This critical review was conducted following a pre-specified protocol and is reported according to the MOOSE (Meta-analysis Of Observational Studies in Epidemiology) guidelines , with the literature search described using a PRISMA (Preferred Reporting Items for Systematic Reviews and Meta-Analyses) flow diagram . With guidance from a Law librarian, two specialized health librarians developed the search strategy and conducted the search in July 2014. The search was conducted in the subscription-based legal databases available in LexisNexis Academic, under Federal Regulations and Registers as well as State Administrative Codes and Registers, using the keywords “electronic cigarette*” OR “e cigarette*”. Secondary sources, including US Law reviews, journals, as well as newspaper articles, were also searched using LexisNexis Academic, using the keywords “electronic cigarette*” OR “e cigarette*”. The search was restricted to documents produced in the US between January 1 st , 2004, and July 14 th , 2014. In addition, six specialized websites were used to supplement and validate the search –.
We searched for regulations targeting e cigarettes at the US federal or state level, specifically enacted regulations and laws (hereafter collectively referred to as “regulations”), as well as future regulations proposed as of July 1 st , 2014. For the purposes of this review, an enacted regulation was considered an effective regulation or law (act, statute, code) or an enacted bill (signed into law), while a planned regulation was deemed a regulation or law draft presented to legislature for discussion, and mentioned in a bill or in proposed rules by a specific agency. Regulatory documents were included if they were i) issued at the US federal or state level and ii) explicitly targeted e cigarettes, electronic smoking devices, electronic nicotine delivery devices, or vapor products. Documents concerning municipal and county regulations were excluded. In addition, documents addressing only nicotine-containing or tobacco-derived products were excluded, unless they explicitly included e cigarettes as one of these products.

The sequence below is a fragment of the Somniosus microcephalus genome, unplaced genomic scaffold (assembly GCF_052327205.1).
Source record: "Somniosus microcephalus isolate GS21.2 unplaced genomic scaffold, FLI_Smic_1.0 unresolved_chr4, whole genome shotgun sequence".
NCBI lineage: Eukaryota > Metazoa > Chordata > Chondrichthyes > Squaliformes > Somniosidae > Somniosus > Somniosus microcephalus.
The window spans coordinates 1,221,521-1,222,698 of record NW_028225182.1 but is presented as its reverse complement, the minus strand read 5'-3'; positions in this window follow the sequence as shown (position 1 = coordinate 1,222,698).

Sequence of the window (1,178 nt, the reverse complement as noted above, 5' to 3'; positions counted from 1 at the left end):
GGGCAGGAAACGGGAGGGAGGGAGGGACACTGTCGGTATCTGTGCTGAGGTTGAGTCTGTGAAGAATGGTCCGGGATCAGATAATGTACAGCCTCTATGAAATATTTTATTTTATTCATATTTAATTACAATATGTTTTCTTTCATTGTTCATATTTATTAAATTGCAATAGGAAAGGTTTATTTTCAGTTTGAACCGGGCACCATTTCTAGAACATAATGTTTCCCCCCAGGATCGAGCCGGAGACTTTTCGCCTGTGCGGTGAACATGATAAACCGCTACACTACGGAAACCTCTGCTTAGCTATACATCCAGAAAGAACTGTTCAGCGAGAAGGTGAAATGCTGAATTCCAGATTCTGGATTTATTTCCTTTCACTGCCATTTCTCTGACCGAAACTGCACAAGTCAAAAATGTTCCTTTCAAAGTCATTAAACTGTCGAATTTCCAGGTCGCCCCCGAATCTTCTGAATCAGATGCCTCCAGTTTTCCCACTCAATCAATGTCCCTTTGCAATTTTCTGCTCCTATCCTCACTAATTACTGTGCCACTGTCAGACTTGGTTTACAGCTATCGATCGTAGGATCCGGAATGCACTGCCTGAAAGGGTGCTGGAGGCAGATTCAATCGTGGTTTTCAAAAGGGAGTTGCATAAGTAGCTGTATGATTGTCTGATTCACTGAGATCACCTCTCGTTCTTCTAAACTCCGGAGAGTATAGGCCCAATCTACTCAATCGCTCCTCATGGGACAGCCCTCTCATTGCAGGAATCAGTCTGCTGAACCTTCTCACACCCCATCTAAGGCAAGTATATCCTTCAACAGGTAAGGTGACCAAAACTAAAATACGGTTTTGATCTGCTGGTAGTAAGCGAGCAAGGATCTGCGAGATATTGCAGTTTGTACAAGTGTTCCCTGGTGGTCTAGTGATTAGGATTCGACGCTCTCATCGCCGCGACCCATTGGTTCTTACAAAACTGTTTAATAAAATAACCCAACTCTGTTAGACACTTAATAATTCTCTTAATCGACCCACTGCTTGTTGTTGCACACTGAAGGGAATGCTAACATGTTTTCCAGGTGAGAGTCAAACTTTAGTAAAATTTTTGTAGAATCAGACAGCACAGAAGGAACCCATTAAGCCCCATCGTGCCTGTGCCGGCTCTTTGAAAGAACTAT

Data extraction and qualitative synthesis
Two reviewers performed data extraction and traditional data-near qualitative content analysis. For each included regulation, we extracted the following characteristics: i) level of regulation (federal or state); ii) status of regulation (enacted regulation; proposed regulation [bill] just signed into law; planned regulation); iii) year of introduction to legislature or of enactment; iv) description of regulation; and v) legal citation of act, statute, rule, or bill.
From regulation descriptions, similar groupings were identified using existing regulation typologies, –. Data were tabulated by level (federal, state) and by state for side-by-side comparison and compiled by regulation types. Regulation profiles were identified in an inductive interpretive manner by the first author and validated by the second author. Regulation profiles were defined as specific combinations of regulation types that illustrate the regulatory approach of a particular state.